Go Higher: Social class must be no barrier to success
The shortage of less well off people in higher education is a national scandal, says Tony Higgins
Sunday 07 November 1999
All those at the prizegiving had obtained their first qualifications. When leaving school for reasons of social and financial disadvantage, they had simply not been able to achieve them. One of the prize winners was unfortunately not able to be present. She had now got a job and could not take the time off. This was in fact the first job she had ever had and resulted directly from her obtaining her first qualification.
Some time ago I visited the Ford motor company in Dagenham to look at its employee development and assistance programme under which Ford gives a certain amount of money to each employee to use if they choose to learn. I met one man there who had no formal education since leaving school until he decided to learn to swim. He felt a real sense of achievement when he could swim a couple of lengths. He then thought he would perhaps like to learn how to play chess and found his mind stimulated by that particular activity. He then thought he would like to do a GCSE or two and, having passed those, he went on to do an A-level. He has now graduated from the Open University and is a highly respected shop steward.
These are two examples of widening participation and demonstrate that there is talent in all of us, whatever our financial and personal circumstances. This talent needs to be found and developed.
That is one reason why UCAS has introduced a forecasting and planning service. We know, from the huge amounts of data which we now hold on applicants, who is applying, for what subjects and who gets in, including data on age, gender, ethnic origin, educational background and social class.
One of the most important pieces of data which we hold is the postcode of every applicant. Our experience shows that the postcode acts as a good proxy for social class. We can therefore look at the social mix of those applying and those who succeed in getting places.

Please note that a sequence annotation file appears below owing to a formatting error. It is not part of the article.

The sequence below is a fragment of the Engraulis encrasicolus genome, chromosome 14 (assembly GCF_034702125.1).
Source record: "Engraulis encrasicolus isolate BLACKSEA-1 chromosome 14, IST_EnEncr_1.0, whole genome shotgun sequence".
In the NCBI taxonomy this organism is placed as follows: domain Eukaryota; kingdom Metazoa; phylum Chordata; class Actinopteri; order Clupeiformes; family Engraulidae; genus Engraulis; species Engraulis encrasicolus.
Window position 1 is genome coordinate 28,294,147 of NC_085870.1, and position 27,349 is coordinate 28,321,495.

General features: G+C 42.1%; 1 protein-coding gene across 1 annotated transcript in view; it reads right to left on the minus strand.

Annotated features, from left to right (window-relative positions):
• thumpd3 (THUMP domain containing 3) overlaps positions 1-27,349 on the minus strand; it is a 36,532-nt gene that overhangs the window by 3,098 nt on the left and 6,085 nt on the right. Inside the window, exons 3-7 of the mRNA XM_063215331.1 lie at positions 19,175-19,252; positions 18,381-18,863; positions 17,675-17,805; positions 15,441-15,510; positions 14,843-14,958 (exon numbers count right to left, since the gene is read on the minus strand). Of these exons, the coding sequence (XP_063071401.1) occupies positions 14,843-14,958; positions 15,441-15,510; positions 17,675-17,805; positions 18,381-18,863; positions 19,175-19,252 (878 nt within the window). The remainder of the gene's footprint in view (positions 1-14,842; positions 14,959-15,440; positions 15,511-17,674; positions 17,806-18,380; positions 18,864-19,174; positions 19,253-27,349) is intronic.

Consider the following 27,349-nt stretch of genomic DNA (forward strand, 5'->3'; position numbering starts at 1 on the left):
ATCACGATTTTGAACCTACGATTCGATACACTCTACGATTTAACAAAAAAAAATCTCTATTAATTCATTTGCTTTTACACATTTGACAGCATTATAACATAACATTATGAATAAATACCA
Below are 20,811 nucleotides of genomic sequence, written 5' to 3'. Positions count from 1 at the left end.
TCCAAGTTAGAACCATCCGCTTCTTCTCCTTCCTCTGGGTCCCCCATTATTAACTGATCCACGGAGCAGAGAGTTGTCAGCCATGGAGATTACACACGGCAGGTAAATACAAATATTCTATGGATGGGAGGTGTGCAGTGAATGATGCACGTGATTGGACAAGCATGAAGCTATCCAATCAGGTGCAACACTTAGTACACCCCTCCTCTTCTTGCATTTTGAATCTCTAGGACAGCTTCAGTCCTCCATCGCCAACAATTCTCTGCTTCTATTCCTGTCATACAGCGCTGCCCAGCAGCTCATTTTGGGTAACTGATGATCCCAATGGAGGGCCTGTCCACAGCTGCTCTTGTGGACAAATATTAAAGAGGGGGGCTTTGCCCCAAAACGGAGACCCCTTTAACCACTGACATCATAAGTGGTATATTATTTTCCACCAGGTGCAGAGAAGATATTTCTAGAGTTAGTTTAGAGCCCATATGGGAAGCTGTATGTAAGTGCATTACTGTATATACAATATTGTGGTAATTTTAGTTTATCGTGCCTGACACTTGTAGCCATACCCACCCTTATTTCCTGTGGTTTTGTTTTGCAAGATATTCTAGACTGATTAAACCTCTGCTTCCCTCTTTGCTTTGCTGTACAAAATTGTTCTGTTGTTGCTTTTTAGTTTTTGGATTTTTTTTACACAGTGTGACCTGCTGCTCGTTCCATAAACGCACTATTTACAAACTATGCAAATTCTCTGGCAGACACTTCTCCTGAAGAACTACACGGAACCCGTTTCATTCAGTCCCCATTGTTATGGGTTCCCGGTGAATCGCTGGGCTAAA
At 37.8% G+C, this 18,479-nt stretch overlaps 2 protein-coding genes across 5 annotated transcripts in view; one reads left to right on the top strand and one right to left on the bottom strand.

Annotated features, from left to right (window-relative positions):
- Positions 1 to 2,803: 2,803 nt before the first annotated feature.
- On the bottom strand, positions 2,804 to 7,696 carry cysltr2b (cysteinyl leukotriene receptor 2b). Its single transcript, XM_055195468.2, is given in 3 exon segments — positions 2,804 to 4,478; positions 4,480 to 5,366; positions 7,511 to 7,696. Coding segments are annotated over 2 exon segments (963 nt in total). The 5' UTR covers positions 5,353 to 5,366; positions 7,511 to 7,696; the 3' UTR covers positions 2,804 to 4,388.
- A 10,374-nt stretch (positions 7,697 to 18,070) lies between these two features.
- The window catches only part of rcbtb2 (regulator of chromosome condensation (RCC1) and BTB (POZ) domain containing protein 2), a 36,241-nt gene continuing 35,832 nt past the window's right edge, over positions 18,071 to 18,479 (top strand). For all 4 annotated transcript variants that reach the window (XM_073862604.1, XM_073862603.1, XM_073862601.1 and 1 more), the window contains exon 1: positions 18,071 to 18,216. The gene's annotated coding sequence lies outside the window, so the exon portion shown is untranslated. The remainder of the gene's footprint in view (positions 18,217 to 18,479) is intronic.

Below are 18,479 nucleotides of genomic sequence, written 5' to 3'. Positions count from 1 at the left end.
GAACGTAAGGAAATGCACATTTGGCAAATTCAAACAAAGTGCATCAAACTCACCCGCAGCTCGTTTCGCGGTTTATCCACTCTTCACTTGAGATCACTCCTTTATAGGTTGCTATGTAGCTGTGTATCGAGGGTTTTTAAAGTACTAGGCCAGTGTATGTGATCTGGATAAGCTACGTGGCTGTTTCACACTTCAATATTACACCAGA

The forecasting and planning service can help universities and colleges to target their marketing to those living in under-privileged areas. This is not to say, as some critics would have it, that higher education institutions are in the future going to select students by postcode. Very far from it. Universities and colleges will continue to select students as before, through various criteria which are a mixture of academic merit, the ability to demonstrate the skills necessary for the course and potential to succeed. There is no question of social engineering here, so that students from disadvantaged areas are admitted at the expense of any other students. It is more a question of trying to get these potential students to understand the benefits of going to university or college and then getting them to apply.
Clearly, one of the major benefits of going on to university or college is that successful graduates usually achieve well-paid jobs and can therefore provide well for themselves and their families.
We all have talent and skills which need to be drawn from us and that includes those who are among the less well off. It is a national scandal that those from the lower socio-economic groups are still woefully under- represented in higher education.
We need to be able to get to those who are under-privileged much earlier than the 17/18-year-old timeframe of UCAS applicants. We need to begin to influence people, perhaps as early as primary school age, about the value of higher education.
UCAS can now provide the necessary data for the universities and colleges to put into effect their, and the Government's, wish to widen participation in higher education.
Tony Higgins is chief executive of UCAS, (Universities and Colleges Admissions Service), Rosehill, New Barn Lane, Cheltenham, Glos GL52 3LZ. Website:http://www.ucas.ac.uk
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